Ebola survivor Kent Brantly talks during an interview at The Washington Post on September 17, 2014 in Washington, D.C. (Ricky Carioti/The Washington Post)

Kent Brantly, 33, was thrust into the international spotlight recently when he became the first U.S. doctor infected with Ebola while working at a missionary hospital in Liberia. He recovered after being evacuated and treated in Atlanta.

Now Brantly is working to draw more attention to the worsening outbreak in West Africa. This week, he testified on Capitol Hill and met with President Obama. He also stopped by The Washington Post, where he spoke about his experience and tried to dispel notions about the dangers of working in an Ebola ward. Brantly said he suspects he got infected while treating patients in the hospital’s emergency room, not while working in the Ebola isolation ward.

He said he and other medical workers found the isolation unit a safe and meaningful place to work. His comments have been edited lightly for clarity:

I have to tell you that if I had a choice of working in the isolation unit, or working in [the normal part of a] hospital during the middle of an Ebola outbreak, I’d choose the isolation unit every time.

You are provided with all the personal protective equipment you need; you know that every patient you’re going to see is at least suspected of Ebola, if not confirmed to have it. But in the hospital, you have to look at every single patient and say, “Should I think you have Ebola or not?”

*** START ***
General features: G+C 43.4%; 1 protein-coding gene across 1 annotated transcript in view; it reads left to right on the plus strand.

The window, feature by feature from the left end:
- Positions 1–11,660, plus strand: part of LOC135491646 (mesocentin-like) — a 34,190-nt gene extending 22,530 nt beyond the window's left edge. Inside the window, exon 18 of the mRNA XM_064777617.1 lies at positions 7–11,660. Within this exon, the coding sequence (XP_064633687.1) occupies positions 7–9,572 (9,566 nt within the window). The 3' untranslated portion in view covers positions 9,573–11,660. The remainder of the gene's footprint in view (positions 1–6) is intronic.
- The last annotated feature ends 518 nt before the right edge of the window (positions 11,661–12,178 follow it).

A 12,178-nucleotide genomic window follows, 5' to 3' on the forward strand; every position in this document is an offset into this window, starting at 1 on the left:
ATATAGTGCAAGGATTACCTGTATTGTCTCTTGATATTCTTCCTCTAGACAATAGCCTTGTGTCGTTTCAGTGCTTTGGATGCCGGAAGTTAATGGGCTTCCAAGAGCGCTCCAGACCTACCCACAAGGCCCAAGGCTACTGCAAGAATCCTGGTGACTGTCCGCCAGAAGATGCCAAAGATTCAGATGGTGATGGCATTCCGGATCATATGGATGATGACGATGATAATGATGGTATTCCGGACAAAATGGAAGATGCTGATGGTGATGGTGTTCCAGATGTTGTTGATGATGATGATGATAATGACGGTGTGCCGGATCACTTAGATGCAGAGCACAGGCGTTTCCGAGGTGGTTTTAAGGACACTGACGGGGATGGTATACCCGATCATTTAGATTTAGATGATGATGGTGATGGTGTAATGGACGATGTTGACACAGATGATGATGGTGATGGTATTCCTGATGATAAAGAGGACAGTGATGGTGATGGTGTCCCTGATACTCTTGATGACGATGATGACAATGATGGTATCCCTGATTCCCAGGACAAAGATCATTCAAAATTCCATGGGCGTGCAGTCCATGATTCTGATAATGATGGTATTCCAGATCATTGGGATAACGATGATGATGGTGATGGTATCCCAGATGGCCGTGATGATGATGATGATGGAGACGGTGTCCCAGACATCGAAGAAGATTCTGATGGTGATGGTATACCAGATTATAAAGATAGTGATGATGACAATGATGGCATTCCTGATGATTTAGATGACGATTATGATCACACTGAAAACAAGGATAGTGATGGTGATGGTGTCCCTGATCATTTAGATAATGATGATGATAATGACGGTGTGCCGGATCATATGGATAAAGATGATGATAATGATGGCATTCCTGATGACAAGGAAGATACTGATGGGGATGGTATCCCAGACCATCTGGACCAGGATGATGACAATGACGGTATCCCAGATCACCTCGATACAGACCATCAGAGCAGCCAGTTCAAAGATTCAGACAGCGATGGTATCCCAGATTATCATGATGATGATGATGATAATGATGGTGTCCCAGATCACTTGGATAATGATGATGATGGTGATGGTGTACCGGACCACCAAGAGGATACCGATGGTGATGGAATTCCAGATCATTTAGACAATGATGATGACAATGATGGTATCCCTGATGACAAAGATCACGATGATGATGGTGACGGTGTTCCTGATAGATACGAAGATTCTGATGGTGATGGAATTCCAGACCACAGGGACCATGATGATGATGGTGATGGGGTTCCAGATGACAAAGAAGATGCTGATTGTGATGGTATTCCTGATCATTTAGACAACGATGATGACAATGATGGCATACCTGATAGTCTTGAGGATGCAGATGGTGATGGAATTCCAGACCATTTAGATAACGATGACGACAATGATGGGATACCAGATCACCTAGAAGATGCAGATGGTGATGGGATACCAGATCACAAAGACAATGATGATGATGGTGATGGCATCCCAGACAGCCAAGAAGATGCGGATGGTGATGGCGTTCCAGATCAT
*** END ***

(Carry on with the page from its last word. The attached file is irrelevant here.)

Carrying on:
You can’t wear that suit all day long, every day, for lots of reasons. Because it’s so hot. Because you would get dehydrated. But also because it’s terrifying to people. Anytime we would have to go out to collect a patient who had Ebola and was sitting out in front of the hospital, it terrified people. We even had patients whose families would grab them, throw them in the taxi while they were waiting for us to put on our suits. They would run away.

People say, “Oh, well those careless doctors [who got Ebola], they just weren’t using enough protection for themselves.” We’re professionals. We used all the protection that we deem necessary for the circumstance. And when you have somebody you’re suspecting has Ebola, you put on everything. But you can’t put on everything for every patient. It’s a waste of resources; it’s impractical; it’s not safe, and it isn’t good for the patients.

We were safe. We worked together as a team. We checked each other. We had all the right equipment. We taped our gloves. Every centimeter of skin was covered. When [workers] came out of the unit, we reviewed all of that and we asked, “Do you feel safe? Do you feel like you were compromised in any way while we were in there? Did you see anybody else who was compromised?” They would say, “No. It was fine.”

And they wanted to work there, and they tried to tell their co-workers who hadn’t worked in the unit, “Hey, it’s not bad.” It’s hot — that was the biggest complaint. It’s hard work, and it’s hot.

Everybody was resistant to work in the [isolation] unit the first time. They were scared. That makes sense; it’s natural. But those people who worked in the unit, they saw:

I’m not facing a terrifying disease. I’m taking care of a person. This person is somebody’s sister. This person is somebody’s mother. This person speaks my same dialect. They saw that.

Suiting up for Ebola